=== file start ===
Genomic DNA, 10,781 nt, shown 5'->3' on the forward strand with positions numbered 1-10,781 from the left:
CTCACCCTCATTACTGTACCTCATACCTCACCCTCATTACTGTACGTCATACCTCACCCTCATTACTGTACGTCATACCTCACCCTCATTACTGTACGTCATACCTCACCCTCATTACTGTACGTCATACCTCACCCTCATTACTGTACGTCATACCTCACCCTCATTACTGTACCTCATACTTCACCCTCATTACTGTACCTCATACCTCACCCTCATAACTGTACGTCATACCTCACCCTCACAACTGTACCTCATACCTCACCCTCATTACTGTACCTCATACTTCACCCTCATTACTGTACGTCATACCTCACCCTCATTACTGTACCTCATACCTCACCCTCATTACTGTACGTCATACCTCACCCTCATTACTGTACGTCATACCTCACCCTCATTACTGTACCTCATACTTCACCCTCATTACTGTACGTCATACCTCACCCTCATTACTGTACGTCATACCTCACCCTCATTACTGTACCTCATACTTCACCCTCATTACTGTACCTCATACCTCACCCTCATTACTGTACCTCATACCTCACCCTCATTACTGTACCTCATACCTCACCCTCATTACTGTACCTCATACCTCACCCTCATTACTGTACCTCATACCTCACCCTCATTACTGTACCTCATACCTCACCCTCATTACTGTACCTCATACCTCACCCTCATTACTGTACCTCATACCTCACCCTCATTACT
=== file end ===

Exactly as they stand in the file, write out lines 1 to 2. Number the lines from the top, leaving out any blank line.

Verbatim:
Genomic DNA, 10,781 nt, shown 5'->3' on the forward strand with positions numbered 1-10,781 from the left:
CTCACCCTCATTACTGTACCTCATACCTCACCCTCATTACTGTACGTCATACCTCACCCTCATTACTGTACGTCATACCTCACCCTCATTACTGTACGTCATACCTCACCCTCATTACTGTACGTCATACCTCACCCTCATTACTGTACGTCATACCTCACCCTCATTACTGTACCTCATACTTCACCCTCATTACTGTACCTCATACCTCACCCTCATAACTGTACGTCATACCTCACCCTCACAACTGTACCTCATACCTCACCCTCATTACTGTACCTCATACTTCACCCTCATTACTGTACGTCATACCTCACCCTCATTACTGTACCTCATACCTCACCCTCATTACTGTACGTCATACCTCACCCTCATTACTGTACGTCATACCTCACCCTCATTACTGTACCTCATACTTCACCCTCATTACTGTACGTCATACCTCACCCTCATTACTGTACGTCATACCTCACCCTCATTACTGTACCTCATACTTCACCCTCATTACTGTACCTCATACCTCACCCTCATTACTGTACCTCATACCTCACCCTCATTACTGTACCTCATACCTCACCCTCATTACTGTACCTCATACCTCACCCTCATTACTGTACCTCATACCTCACCCTCATTACTGTACCTCATACCTCACCCTCATTACTGTACCTCATACCTCACCCTCATTACTGTACCTCATACCTCACCCTCATTACT